I need to thermally insulate two metal (say aluminum) parts, the first of which is at 200-400 °C (473-673 K), and the second one is at room temperature. It should be possible to screw the parts together or something, to form one solid assembly. The typical dimensions are like 10-40 mm. The insulator should be able to be created in a DIY setting.
The insulation material has to be reasonably stiff/strong to enable a rigid compound construction, so all plastic foams etc. are out and, due to the high temperatures, almost all (easily available) solid plastics are also out.
Comparing thermal conductivities I have found that all mineral-based materials are reasonably insulating at ~1 W/(mK) when compared to metals (~10^2 W/(mK)).
What has come to my mind (in order of ideation):
- fine-grained concrete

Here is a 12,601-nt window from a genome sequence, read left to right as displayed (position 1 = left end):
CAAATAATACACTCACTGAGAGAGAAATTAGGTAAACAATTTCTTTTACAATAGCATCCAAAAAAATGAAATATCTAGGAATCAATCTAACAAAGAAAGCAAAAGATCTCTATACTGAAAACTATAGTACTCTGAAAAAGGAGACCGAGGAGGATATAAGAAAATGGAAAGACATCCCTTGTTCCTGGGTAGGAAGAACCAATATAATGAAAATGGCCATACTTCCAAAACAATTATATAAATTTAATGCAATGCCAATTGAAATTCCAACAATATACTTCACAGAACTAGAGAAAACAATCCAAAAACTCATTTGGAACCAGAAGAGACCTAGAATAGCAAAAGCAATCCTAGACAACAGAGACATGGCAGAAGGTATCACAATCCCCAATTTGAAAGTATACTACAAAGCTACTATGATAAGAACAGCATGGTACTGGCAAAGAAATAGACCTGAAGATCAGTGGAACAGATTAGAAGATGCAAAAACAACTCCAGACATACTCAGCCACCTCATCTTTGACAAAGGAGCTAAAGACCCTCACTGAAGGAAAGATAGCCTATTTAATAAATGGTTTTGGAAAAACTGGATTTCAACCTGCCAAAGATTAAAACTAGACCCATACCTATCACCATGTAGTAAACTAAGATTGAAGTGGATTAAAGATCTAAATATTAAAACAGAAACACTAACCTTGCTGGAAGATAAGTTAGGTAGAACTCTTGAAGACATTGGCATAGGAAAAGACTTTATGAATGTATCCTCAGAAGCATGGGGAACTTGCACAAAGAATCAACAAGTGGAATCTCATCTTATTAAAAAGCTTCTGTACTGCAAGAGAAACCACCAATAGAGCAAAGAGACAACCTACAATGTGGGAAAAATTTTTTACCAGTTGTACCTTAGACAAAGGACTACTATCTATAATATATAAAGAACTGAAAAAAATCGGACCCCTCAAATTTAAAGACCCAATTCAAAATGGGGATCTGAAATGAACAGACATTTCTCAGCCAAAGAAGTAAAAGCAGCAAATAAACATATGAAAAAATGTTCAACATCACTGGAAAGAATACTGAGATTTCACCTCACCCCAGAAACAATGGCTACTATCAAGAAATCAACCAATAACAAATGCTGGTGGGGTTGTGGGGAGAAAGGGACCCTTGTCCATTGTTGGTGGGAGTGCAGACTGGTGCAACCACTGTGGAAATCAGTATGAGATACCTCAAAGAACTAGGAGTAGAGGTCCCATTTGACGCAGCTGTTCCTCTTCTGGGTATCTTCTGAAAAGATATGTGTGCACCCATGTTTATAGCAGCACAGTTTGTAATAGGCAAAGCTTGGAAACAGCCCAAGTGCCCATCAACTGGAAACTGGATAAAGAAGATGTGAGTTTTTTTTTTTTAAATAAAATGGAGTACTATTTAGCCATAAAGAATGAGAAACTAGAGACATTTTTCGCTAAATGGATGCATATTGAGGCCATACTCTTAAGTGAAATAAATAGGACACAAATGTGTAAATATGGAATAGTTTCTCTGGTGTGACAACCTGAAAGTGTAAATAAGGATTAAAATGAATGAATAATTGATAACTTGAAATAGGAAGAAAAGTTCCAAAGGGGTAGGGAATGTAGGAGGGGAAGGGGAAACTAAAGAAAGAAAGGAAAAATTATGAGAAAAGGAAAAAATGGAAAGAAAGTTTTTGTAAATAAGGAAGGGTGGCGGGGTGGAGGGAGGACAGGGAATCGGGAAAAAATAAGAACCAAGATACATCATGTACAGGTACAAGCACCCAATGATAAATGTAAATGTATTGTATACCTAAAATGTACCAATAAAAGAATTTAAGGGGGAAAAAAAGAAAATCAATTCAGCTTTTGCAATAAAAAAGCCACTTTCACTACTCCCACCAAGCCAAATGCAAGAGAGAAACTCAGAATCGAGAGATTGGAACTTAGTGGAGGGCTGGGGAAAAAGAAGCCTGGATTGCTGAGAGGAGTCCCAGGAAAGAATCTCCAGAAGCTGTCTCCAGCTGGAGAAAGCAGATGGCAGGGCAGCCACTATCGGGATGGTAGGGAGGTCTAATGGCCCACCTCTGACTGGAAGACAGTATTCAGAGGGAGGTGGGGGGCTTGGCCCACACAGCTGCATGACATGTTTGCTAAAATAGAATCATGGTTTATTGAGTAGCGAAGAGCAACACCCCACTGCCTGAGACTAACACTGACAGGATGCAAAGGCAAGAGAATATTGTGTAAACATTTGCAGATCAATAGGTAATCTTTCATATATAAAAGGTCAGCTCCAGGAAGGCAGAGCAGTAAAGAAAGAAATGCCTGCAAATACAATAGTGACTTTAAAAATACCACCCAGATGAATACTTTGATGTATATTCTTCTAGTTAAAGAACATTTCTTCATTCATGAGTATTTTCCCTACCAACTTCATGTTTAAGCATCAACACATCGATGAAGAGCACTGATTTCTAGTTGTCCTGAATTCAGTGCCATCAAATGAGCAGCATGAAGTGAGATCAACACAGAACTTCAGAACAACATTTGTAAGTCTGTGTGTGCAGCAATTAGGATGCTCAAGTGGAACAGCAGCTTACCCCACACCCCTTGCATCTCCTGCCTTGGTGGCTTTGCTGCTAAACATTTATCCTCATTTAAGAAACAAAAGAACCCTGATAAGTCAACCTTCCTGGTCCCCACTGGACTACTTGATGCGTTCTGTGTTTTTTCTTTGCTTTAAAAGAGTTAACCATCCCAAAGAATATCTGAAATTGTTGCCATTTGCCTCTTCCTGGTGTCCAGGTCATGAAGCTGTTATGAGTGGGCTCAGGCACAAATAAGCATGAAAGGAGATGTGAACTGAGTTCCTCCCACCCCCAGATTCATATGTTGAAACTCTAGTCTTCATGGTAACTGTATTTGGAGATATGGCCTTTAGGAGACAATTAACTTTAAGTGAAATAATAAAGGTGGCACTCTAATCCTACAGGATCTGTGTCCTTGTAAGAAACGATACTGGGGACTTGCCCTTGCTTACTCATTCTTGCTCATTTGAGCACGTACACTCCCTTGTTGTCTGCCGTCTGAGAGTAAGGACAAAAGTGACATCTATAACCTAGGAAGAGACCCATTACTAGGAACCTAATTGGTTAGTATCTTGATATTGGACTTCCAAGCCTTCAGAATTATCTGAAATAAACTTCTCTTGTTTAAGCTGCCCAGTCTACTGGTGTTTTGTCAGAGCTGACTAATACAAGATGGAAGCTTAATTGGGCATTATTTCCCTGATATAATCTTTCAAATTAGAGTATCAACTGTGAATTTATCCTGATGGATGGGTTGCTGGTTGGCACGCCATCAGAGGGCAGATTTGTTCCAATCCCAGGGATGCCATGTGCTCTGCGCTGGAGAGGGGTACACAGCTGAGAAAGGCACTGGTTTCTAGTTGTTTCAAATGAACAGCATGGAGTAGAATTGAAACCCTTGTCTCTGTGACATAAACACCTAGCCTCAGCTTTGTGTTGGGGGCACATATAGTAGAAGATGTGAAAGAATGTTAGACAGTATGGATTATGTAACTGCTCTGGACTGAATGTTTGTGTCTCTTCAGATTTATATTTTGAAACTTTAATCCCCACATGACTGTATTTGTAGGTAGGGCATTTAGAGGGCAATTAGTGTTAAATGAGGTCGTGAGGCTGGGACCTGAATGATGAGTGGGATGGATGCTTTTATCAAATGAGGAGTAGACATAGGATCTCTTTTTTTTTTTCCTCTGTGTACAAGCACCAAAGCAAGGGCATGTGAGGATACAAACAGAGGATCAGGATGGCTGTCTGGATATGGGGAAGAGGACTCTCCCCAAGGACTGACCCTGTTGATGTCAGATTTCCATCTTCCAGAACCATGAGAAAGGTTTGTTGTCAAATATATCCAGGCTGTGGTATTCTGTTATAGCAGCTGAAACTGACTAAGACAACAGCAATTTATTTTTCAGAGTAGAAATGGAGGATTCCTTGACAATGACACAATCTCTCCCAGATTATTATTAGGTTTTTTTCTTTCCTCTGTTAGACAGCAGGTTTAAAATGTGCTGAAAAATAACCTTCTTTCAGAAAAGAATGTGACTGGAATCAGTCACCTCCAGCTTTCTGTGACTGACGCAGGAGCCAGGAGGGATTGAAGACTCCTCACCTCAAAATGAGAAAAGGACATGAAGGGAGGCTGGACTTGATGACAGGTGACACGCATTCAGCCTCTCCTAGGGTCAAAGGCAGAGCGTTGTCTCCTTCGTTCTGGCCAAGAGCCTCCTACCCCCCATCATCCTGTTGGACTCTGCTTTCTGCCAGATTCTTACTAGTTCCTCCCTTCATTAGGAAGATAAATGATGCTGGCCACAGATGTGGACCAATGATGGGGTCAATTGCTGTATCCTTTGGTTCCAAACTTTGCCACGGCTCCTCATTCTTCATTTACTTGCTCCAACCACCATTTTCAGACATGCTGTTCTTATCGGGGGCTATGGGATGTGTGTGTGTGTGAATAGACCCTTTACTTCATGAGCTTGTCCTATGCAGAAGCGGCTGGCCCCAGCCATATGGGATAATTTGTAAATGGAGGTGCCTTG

Anything obvious I have missed?
Gypsum seems very practical in that it can be easily cast with very fine structures. However I am not so sure whether it resists the heat (crystal water? gets more brittle at higher temp?). Anyway it is certainly a bad material for threading a metal screw in.
Glass is stiff and temperature resistant, but it is also sensitive to high temperature gradients and breaks easily under mechanic stress.
Fine-grained concrete (don't know if this exists at all as a product) - probably similar to gypsum, but a little stronger. But the question remains, if it can resist repeated heating/cooling/dehydration.
Porcelain (or other sintered minerals): sounds perfect, but can I reasonably expect to create a shaped part with threads/holes etc. at home?
Are there any best industry practices for parts like that?